Firearm & Gun Forum - FireArmsTalk.com

Firearm & Gun Forum - FireArmsTalk.com (http://www.firearmstalk.com/forums/)
-   General Rifle Discussion (http://www.firearmstalk.com/forums/f18/)
-   -   f class (http://www.firearmstalk.com/forums/f18/f-class-82408/)

woodworker 01-25-2013 02:14 PM

f class
 
Does anybody in here shoot f class? I'm fixing to build an f class rifle in a .223 and would like some input

DREWTASTIC119 01-25-2013 02:53 PM

What do you consider to be "f class"

woodworker 01-25-2013 04:37 PM

300/600 yrd bench rest competition

cbibb 01-26-2013 01:40 AM

F class is benchrest on your belly 600to 1000 yd one class is off a bi-pod with rear bag with either a 308 or a 223 if Im not mistaken open class is any caliber under .35 and you can use front rest and rear bag If your set on F-class using a 223 I recomend a 1/6.5 or1/7 twist for 90gr bullets www.6mmbr.com or target shooter mag with Laure Holland he built a 223 for F-class and did round development the articals are in there archives and it took 4 to 5 issues to cover it all my friend uses his round in his rifle. good luck

greydog 01-26-2013 02:30 AM

From time to time, I think it is a good idea to describe "F" class; what it is and where it came from. Although it's a fairly new sport, there have already been enough changes that it now has a "history". The "F" in "F" class stands for Farquharson. The class was originated by a Canadian target shooter by the name of George Farquharson. George saw "F" class as a venue which would accomplish three goals. First; by opening up the range to calibers other than the 7.62 and 5.56 and by allowing "any rifle, any sight, fired from any rest" it would serve to attract new shooters to the sport of long range shooting. Second; the use of scope sight and a rest would foster experimentation and improve rifles and sighting equipment. Third; the use of optical sights and rests might extend the competitive life of some of the older shooters of which George, in his eighties at the time, was one.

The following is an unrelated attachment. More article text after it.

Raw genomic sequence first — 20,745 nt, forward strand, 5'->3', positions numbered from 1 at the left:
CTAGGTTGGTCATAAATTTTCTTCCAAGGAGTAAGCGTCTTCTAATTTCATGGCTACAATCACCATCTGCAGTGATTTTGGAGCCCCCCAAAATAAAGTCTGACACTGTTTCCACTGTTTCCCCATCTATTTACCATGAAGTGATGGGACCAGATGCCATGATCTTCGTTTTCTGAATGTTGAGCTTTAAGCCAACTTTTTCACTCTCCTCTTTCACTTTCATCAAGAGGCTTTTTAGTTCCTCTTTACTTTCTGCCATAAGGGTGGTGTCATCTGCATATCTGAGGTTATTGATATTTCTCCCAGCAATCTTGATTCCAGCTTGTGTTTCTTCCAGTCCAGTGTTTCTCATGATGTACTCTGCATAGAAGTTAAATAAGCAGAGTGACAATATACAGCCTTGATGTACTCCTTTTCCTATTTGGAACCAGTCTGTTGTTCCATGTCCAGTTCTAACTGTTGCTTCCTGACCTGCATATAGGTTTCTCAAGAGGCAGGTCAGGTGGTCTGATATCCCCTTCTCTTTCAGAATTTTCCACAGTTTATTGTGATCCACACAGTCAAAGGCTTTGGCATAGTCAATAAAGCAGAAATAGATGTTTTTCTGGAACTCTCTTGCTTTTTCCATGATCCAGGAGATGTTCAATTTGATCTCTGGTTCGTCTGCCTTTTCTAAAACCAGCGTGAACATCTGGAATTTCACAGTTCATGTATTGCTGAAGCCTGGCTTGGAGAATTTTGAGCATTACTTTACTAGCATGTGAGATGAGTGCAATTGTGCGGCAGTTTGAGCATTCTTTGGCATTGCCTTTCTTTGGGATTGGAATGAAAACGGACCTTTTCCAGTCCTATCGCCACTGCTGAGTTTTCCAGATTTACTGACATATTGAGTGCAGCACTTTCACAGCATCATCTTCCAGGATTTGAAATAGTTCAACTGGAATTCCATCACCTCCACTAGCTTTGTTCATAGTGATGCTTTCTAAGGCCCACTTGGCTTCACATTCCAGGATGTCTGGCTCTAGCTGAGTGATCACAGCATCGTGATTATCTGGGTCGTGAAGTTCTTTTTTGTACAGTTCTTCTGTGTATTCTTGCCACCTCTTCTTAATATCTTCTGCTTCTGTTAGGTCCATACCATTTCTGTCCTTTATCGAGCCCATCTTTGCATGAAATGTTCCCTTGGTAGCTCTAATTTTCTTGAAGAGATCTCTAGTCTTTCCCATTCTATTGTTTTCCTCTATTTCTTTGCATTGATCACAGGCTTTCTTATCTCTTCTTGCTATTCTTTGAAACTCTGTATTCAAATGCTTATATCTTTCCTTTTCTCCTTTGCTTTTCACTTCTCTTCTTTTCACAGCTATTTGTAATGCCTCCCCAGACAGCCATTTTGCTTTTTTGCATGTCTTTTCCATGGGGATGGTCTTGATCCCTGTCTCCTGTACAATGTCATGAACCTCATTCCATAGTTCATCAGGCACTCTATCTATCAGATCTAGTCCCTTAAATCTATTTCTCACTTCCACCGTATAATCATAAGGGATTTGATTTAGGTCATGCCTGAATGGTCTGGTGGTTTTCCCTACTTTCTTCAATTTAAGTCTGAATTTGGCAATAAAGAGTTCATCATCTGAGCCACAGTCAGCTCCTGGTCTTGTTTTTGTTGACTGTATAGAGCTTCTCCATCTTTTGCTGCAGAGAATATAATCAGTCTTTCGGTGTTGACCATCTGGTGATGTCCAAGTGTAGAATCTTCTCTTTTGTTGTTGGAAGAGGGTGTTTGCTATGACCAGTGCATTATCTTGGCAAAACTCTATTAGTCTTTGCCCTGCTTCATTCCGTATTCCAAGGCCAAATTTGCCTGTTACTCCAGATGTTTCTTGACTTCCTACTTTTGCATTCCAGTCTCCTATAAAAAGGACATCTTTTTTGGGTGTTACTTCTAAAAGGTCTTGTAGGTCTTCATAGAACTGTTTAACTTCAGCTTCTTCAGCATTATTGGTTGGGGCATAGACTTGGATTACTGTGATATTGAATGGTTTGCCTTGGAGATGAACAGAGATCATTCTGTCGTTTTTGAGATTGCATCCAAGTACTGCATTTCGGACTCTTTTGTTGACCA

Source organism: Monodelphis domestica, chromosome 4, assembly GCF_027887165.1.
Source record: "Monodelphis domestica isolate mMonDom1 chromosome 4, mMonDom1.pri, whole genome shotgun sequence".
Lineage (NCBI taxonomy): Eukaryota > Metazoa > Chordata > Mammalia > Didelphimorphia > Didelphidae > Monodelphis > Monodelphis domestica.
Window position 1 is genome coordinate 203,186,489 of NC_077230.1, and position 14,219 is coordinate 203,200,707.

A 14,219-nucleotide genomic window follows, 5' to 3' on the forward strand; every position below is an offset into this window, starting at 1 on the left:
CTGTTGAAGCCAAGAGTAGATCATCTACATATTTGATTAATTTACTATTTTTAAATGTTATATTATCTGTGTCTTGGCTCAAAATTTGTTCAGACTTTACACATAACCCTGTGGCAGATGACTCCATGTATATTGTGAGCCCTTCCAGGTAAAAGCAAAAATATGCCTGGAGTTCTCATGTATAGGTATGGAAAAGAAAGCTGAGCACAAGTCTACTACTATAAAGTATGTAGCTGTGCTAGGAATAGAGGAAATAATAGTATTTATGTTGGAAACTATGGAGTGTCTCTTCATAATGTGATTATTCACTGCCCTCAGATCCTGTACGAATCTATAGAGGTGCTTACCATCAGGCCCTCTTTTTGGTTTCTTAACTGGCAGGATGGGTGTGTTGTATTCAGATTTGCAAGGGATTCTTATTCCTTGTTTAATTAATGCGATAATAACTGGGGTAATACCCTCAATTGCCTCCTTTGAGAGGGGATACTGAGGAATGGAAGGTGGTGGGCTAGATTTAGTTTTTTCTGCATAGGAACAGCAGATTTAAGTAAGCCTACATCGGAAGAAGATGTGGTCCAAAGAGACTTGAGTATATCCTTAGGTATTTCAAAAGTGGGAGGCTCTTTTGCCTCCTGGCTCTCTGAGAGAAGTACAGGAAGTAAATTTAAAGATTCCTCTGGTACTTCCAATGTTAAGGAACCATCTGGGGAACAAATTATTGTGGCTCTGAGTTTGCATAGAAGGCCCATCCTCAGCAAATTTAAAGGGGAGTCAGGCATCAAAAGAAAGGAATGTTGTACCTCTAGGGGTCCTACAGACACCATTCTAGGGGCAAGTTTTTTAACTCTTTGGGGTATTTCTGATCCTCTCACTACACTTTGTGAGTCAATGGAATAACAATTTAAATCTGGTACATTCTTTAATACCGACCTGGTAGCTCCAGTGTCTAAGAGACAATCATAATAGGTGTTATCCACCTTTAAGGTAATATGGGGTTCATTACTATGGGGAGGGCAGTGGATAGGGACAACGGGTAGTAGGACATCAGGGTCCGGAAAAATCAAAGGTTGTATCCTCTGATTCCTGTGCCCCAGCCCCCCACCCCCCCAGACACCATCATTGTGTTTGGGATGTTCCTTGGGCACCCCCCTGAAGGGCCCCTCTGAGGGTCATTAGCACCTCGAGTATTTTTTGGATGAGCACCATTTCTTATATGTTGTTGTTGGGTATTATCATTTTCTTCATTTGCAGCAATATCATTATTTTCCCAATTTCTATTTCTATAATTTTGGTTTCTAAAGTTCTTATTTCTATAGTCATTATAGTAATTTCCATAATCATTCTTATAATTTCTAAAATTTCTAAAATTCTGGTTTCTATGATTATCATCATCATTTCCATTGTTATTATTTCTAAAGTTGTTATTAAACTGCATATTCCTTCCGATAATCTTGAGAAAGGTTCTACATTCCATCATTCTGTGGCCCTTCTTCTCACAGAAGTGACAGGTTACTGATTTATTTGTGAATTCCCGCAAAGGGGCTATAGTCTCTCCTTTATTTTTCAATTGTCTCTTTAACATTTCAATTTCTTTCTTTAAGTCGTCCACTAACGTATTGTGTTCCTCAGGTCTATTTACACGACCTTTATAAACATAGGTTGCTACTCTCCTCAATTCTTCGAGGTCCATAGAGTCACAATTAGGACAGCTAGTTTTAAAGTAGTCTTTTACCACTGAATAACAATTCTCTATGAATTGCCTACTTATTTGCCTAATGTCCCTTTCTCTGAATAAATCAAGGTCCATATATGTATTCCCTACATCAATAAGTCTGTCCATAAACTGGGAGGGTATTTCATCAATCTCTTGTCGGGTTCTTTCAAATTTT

So it was that the original rules were for any rifle (weight limit 10KG), any sight, and fired from any rest. If a bipod was used, it counted as part of the weight of the rifle. Any caliber up to 8mm was allowed.
In the early years of "F" class competition we saw all sorts of rifles on the line. As time passed "F" class kind of split into two camps. One camp was the "benchrest without a bench" contingent. They used rifles which were essentially 1000 yard "light" rifles in various calibers with the 6BR and various 6.5's being favorites. The other contingent were of more the "target rifle with a scope" camp and they usually shot 223's and 308's in target rifle configuration. Eventually two classes resulted. One class, the "F"(O) class is open and the rules for the rifles are as originally set forth by George Farquharson. The other class became the "F"(TR) or in some venues the "F"(f). The rifles were restricted to two chamberings, 308 or 223, and some regulations were put into place regarding rests etc. So it is that what George had originally intended as a wide open, fun competition, has become more and more complex.
Personally, I would prefer to shoot a 308 over a 223 but if I was to shoot a 223 I would build it with a 7.5 twist barrel to shoot 80 grain bullets. Since 223's have to work at pretty high pressure levels, I would be sure and choose an action with a 1/16" diameter firing pin tip to help eliminate blanking of the primer. I believe the weight limit for "F"(TR) is 8.5KG which gives one a lot to work with; even with a fairly heavy bipod. The one thing which is nice about the 223 is that it is easy to shoot. No recoil means it won't fatigue the shooter like a 308 can.